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Decomposing Learning By Doing in New Plants

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  • Byong-Hyong Bahk
  • Michael Gort
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    Abstract

    The paper examines learning by doing in the context of a production function in which the other arguments are labor, human capital, physical capital, and vintage as a proxy for embodied technical change in physical capital. Learning is further decomposed into organization learning, capital learning, and manual task learning. The model is tested with time series and cross section data for various samples of up to 2,150 plants over a 14 year period. Word Perfect Version

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    File URL: ftp://ftp2.census.gov/ces/wp/1992/CES-WP-92-16.pdf
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    Bibliographic Info

    Paper provided by Center for Economic Studies, U.S. Census Bureau in its series Working Papers with number 92-16.

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    Date of creation: Dec 1992
    Date of revision:
    Handle: RePEc:cen:wpaper:92-16

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    Related research

    Keywords: CES; economic; research; micro; data; microdata; chief; economist;

    References

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    1. Prescott, Edward C & Visscher, Michael, 1980. "Organization Capital," Journal of Political Economy, University of Chicago Press, vol. 88(3), pages 446-61, June.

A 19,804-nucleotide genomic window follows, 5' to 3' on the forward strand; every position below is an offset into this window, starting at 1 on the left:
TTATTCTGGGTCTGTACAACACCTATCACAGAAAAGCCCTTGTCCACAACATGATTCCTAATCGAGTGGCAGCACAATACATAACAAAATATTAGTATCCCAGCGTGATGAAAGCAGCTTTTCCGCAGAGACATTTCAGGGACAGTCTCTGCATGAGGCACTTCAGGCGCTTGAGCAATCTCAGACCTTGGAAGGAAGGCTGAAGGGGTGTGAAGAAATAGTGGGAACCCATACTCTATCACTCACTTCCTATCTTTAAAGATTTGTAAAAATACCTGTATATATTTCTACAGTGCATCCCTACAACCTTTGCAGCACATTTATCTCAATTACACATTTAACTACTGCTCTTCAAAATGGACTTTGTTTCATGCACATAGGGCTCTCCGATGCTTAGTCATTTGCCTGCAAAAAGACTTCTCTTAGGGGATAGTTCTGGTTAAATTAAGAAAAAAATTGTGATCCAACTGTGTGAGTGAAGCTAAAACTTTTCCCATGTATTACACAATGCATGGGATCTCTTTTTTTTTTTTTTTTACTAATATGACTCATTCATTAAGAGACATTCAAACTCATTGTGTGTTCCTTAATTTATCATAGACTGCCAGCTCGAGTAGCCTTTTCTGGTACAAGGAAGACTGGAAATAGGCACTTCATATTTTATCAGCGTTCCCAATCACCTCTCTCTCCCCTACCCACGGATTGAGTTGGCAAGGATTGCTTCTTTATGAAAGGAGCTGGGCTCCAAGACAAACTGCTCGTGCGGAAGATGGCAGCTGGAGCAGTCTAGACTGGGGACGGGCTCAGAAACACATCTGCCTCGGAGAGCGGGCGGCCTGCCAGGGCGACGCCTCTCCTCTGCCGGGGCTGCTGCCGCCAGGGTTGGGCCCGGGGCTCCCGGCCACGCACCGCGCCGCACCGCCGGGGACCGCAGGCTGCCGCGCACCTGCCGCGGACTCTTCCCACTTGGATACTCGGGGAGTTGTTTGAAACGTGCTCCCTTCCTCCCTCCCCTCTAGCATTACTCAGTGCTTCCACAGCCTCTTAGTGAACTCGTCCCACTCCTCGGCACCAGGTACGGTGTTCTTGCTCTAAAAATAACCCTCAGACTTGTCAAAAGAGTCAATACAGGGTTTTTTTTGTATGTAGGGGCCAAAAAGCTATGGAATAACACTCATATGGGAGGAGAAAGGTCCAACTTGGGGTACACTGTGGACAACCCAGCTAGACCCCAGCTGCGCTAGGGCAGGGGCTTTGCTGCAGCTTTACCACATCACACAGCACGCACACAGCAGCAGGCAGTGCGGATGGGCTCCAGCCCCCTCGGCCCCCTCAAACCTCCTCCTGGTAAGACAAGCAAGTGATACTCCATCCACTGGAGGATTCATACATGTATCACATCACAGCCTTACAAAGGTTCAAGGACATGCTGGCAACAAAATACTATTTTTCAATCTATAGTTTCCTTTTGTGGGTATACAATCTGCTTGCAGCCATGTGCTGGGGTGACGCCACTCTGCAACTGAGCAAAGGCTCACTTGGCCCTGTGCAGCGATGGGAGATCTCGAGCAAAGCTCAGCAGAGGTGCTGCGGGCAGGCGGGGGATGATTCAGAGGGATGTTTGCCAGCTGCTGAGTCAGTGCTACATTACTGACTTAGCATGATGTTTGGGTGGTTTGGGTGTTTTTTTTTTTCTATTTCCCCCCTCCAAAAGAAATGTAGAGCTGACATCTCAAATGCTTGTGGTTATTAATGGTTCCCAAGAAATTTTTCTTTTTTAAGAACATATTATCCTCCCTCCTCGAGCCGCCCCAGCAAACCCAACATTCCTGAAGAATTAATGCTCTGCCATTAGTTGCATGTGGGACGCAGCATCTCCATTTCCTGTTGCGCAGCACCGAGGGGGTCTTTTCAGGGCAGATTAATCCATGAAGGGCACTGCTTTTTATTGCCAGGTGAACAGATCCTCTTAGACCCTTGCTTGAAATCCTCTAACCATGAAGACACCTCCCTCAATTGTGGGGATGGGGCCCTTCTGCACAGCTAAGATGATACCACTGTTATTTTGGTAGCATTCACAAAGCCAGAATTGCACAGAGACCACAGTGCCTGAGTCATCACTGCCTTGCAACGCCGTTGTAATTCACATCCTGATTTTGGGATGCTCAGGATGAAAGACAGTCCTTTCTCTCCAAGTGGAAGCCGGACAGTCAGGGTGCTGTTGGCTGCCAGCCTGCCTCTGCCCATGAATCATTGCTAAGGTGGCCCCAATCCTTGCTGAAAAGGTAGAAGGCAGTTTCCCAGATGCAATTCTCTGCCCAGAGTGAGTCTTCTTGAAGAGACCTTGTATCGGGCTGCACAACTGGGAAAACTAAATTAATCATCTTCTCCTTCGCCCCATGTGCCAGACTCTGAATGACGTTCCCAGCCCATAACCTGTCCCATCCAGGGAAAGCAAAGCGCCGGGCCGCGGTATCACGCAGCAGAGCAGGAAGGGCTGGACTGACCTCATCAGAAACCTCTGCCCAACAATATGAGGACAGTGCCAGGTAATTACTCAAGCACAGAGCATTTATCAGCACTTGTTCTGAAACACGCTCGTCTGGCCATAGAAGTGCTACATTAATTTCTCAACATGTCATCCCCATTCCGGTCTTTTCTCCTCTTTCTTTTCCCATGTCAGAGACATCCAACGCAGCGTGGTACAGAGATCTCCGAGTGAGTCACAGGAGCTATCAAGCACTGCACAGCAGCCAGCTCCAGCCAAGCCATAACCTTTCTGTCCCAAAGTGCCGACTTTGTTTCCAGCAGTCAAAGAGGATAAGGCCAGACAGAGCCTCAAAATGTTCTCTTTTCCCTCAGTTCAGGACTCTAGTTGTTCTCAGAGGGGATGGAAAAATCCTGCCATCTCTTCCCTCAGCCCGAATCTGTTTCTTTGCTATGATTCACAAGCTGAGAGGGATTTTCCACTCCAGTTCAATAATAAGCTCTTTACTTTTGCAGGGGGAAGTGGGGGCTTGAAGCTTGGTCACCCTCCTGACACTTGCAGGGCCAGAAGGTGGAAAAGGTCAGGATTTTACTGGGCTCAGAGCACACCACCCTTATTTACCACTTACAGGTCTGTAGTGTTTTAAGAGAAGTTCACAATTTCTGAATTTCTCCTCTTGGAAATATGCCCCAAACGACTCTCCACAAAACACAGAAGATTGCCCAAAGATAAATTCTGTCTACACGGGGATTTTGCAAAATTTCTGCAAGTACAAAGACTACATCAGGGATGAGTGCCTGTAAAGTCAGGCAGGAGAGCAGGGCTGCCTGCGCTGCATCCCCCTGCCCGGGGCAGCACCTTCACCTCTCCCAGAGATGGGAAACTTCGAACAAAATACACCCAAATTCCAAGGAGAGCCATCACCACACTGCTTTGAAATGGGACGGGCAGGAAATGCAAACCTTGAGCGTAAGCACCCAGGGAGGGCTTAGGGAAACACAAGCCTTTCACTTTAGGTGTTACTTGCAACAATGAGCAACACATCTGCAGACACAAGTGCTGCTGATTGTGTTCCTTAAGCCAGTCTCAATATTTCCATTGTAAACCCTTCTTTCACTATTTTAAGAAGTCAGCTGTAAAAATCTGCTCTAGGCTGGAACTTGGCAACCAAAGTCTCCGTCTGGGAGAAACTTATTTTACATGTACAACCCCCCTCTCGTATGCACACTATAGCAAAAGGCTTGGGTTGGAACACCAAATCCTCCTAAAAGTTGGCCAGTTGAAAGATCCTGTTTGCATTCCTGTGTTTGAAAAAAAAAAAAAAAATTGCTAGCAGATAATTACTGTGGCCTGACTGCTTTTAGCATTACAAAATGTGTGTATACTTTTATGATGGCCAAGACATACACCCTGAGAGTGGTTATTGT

2. John Tomer, 1981. "Organizational Change, Organization Capital and Economic Growth," Eastern Economic Journal, Eastern Economic Association, vol. 7(1), pages 1-14, Jan-Mar.
    3. Fellner, William, 1969. "Specific interpretations of learning by doing," Journal of Economic Theory, Elsevier, vol. 1(2), pages 119-140, August.
    4. Rosen, Sherwin, 1972. "Learning by Experience as Joint Production," The Quarterly Journal of Economics, MIT Press, vol. 86(3), pages 366-82, August.
    5. Killingsworth, Mark R, 1982. ""Learning by Doing" and "Investment in Training": A Synthesis of Two "Rival" Models of the Life Cycle," Review of Economic Studies, Wiley Blackwell, vol. 49(2), pages 263-71, April.
    6. Byong-Hyong Bahk & Michael Gort & Richard A Wall, 1991. "Decomposing Technical Change," Working Papers 91-4, Center for Economic Studies, U.S. Census Bureau.
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    Cited by:
    1. Pavlova, Anna, 2002. "Adjustment Costs, Learning-by-Doing, and Technology Adoption Under Uncertainty," Working papers 4369-01, Massachusetts Institute of Technology (MIT), Sloan School of Management.

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